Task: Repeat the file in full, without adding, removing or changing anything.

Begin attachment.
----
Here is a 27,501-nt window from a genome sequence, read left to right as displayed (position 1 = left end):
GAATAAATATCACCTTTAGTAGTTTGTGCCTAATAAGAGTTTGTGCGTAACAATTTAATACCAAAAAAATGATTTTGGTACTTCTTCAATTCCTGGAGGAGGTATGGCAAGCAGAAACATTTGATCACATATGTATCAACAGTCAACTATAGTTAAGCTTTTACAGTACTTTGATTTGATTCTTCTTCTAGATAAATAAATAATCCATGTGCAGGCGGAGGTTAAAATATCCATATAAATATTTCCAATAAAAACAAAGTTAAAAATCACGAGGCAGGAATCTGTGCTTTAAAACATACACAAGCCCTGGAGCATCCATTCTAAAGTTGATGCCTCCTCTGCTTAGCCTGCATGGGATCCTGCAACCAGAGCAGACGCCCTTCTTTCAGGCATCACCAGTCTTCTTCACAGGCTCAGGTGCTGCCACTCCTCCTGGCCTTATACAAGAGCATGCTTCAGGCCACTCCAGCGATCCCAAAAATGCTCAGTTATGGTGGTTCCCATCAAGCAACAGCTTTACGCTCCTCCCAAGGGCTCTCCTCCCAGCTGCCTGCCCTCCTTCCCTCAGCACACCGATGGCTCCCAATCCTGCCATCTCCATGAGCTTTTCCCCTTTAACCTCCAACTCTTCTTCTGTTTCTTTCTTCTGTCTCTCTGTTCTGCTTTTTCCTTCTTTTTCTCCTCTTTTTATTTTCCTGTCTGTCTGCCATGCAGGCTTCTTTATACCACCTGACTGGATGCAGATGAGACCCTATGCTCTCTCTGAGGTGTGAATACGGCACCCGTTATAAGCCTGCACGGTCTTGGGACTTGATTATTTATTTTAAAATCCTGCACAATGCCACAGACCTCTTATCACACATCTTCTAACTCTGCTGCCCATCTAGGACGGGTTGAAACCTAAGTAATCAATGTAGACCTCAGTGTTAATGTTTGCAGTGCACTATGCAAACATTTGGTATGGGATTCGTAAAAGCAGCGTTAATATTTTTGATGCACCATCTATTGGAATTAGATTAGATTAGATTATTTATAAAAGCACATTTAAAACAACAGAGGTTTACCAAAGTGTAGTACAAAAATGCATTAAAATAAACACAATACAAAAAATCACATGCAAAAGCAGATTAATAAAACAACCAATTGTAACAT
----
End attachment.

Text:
Here is a 27,501-nt window from a genome sequence, read left to right as displayed (position 1 = left end):
GAATAAATATCACCTTTAGTAGTTTGTGCCTAATAAGAGTTTGTGCGTAACAATTTAATACCAAAAAAATGATTTTGGTACTTCTTCAATTCCTGGAGGAGGTATGGCAAGCAGAAACATTTGATCACATATGTATCAACAGTCAACTATAGTTAAGCTTTTACAGTACTTTGATTTGATTCTTCTTCTAGATAAATAAATAATCCATGTGCAGGCGGAGGTTAAAATATCCATATAAATATTTCCAATAAAAACAAAGTTAAAAATCACGAGGCAGGAATCTGTGCTTTAAAACATACACAAGCCCTGGAGCATCCATTCTAAAGTTGATGCCTCCTCTGCTTAGCCTGCATGGGATCCTGCAACCAGAGCAGACGCCCTTCTTTCAGGCATCACCAGTCTTCTTCACAGGCTCAGGTGCTGCCACTCCTCCTGGCCTTATACAAGAGCATGCTTCAGGCCACTCCAGCGATCCCAAAAATGCTCAGTTATGGTGGTTCCCATCAAGCAACAGCTTTACGCTCCTCCCAAGGGCTCTCCTCCCAGCTGCCTGCCCTCCTTCCCTCAGCACACCGATGGCTCCCAATCCTGCCATCTCCATGAGCTTTTCCCCTTTAACCTCCAACTCTTCTTCTGTTTCTTTCTTCTGTCTCTCTGTTCTGCTTTTTCCTTCTTTTTCTCCTCTTTTTATTTTCCTGTCTGTCTGCCATGCAGGCTTCTTTATACCACCTGACTGGATGCAGATGAGACCCTATGCTCTCTCTGAGGTGTGAATACGGCACCCGTTATAAGCCTGCACGGTCTTGGGACTTGATTATTTATTTTAAAATCCTGCACAATGCCACAGACCTCTTATCACACATCTTCTAACTCTGCTGCCCATCTAGGACGGGTTGAAACCTAAGTAATCAATGTAGACCTCAGTGTTAATGTTTGCAGTGCACTATGCAAACATTTGGTATGGGATTCGTAAAAGCAGCGTTAATATTTTTGATGCACCATCTATTGGAATTAGATTAGATTAGATTATTTATAAAAGCACATTTAAAACAACAGAGGTTTACCAAAGTGTAGTACAAAAATGCATTAAAATAAACACAATACAAAAAATCACATGCAAAAGCAGATTAATAAAACAACCAATTGTAACAT